The Acid Western is a subgenre of the Western film that elides themes of subverting the romantic mythology of the American Frontier typical of an Anti-Western with the aesthetic experimentation of the psychedelic film genre. Moral ambiguity, the indifferent brutality of nature, and framing the westward journey as a quest towards death rather than rebirth complicate and delegitimize the Western themes of manifest destiny and heroic individualism. The term ‘Acid Western’ was first coined by Pauline Kael to describe the mind-bending phantasmagoria of Alejandro Jodorowsky’s El Topo, but what are considered the first films of the genre were two stylistically modest movies by Monte Hellman released in the same year: The Shooting and Ride in the Whirlwind, both released in 1966. The Shooting and Whirlwind revise the themes of the Old West on two sociological levels, the former being a personal exploration of individual self-destruction, and the latter an institutional critique of American justice. Taken together, these two countercultural movies conjure an image of an autodestructive American society lost in the deserts of its own inhumanity.

The Shooting inverts the grammar of a traditional western revenge plot focused on the restoration of honor through frontier justice by initiating the film with deaths that are dishonorable and unjust; a miner kills a man and child in town and is forced to flee the mining camp where the protagonist and his partners reside. The group is found by a bloodthirsty vigilante who exacts an imperfect revenge by killing an innocent man. The moral axis isn’t so much gray as it is totally absent, as the deaths are senseless and impersonal without any satisfaction of retribution. Even further alienating is the grotesque and inhospitable landscapes that our characters endure and ultimately succumb to. Dust and heat become the insurmountable force that jeopardizes the solipsistic pursuits of the characters, and the human struggles against one another are made trivial and insignificant compared to the war of attrition against the overwhelming force of nature. As the film progresses, the internal struggle of willingly marching to a sun-stroked death in pursuit of the runaway murderer eclipses the pursuit of the murderer itself. The compulsion to maintain a delusional notion of justice becomes a suicidal one, and the ‘noble’ principles that propel the death spiral reveal themselves to be empty and farcical anyway. The nihilistic bite of The Shooting is that the pursuit of destruction invariably involves self-destruction, regardless of the chimerical virtues of honor that motivate it.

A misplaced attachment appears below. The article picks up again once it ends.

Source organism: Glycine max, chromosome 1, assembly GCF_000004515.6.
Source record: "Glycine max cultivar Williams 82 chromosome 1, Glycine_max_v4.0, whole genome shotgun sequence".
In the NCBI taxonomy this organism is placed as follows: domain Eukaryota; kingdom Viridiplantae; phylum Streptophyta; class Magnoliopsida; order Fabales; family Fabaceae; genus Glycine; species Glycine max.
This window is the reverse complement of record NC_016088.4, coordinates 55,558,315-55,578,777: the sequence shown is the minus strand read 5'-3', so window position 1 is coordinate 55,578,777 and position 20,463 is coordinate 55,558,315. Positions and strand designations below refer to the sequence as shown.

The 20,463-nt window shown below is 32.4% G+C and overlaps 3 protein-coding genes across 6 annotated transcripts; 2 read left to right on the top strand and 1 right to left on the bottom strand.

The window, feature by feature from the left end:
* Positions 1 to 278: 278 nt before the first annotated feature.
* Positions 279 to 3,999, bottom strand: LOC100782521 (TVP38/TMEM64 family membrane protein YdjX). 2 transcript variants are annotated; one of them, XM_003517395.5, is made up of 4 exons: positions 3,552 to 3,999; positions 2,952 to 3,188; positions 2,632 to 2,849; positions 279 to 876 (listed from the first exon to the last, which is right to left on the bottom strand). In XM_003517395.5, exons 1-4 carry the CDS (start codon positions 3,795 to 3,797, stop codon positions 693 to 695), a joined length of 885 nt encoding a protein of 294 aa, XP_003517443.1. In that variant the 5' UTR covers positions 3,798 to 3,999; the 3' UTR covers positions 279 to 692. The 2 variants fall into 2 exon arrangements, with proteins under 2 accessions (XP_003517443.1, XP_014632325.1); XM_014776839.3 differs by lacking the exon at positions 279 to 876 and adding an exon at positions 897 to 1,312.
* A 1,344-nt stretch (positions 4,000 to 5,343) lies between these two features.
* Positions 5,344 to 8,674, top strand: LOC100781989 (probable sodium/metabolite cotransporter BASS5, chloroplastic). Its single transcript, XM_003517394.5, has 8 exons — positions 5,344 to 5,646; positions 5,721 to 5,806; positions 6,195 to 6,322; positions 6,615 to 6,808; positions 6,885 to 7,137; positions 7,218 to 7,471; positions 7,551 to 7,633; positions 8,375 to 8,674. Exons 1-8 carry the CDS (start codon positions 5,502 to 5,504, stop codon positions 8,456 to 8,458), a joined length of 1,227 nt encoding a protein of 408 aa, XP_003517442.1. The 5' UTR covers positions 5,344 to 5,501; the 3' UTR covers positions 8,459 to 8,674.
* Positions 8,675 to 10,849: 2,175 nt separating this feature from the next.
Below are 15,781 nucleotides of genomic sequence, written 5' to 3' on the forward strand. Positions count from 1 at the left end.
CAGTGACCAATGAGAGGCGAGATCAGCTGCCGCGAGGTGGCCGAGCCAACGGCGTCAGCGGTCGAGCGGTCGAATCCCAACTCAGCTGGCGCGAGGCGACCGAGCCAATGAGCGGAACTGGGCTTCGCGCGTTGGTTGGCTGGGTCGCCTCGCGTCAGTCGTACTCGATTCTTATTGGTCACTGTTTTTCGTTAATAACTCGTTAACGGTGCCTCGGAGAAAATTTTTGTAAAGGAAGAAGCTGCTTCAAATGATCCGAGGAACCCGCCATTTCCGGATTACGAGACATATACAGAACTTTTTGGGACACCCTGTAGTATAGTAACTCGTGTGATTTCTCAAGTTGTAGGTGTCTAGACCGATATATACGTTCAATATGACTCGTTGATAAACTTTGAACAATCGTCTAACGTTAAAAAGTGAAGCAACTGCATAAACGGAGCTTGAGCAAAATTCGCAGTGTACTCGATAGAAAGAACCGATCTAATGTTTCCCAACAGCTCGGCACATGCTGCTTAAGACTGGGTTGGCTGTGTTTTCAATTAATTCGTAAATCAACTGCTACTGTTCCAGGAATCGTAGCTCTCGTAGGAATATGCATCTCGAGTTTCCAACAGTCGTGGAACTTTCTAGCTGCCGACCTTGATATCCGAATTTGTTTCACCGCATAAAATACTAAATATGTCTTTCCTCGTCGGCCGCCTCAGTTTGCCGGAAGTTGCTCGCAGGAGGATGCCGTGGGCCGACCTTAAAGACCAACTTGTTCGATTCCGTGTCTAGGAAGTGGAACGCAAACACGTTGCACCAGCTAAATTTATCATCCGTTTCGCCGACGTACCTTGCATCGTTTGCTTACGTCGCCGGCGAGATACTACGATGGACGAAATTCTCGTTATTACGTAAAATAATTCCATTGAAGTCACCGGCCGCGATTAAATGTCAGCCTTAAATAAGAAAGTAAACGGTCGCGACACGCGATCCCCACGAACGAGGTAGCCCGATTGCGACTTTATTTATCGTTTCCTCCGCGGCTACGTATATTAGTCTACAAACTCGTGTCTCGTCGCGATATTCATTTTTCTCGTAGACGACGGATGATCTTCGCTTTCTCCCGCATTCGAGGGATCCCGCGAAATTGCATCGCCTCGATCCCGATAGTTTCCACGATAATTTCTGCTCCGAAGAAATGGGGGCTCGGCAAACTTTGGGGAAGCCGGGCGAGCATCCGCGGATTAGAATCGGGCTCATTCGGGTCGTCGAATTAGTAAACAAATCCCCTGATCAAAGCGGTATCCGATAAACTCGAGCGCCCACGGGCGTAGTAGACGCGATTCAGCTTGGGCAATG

On the other hand, Ride in the Whirlwind turns the priorities of the vigilante plot inside out to further deconstruct the Wild West on an interpersonal basis, rather than an internal one. Mistaken for outlaws, three cowboys are pursued by a posse hunting for the men who committed a murderous robbery nearby. The circumstances force the cowboys to flee and take a family hostage to ensure their survival from the intractable bloodlust and single-minded obstinance of American law. The very condemnation of criminality creates conditions where criminal tactics are necessary to survive, and the accusation becomes self-fulfilling as their guilt is confirmed. In this sense, the killings are measures of catharsis rather than justice, and considering an alternative to fatal force becomes unimaginable. The philosophical logic that consists of the film’s violent determinism creates a dilemma that once posed cannot be redacted or resolved except (tautologically) by more violence.

The model of the Western is the universal frame that can elaborate upon American ideology with an alarming clarity. It is fitting, then, that the countercultural phenomena of the 1960s sought to radicalize the most cherished wellspring of traditional American mythmaking and forge new realities that better reflect a world that lacks the sentimentality and moral binaries of John Wayne’s western paradise. As such, Monte Hellman’s Acid Westerns redirected the gaze of the Western from a romantic view back to an unflinching account of what lay before him: a country adrift in search of its own lost origins, whose impossible and sun-beaten journey towards home is in fact home after all.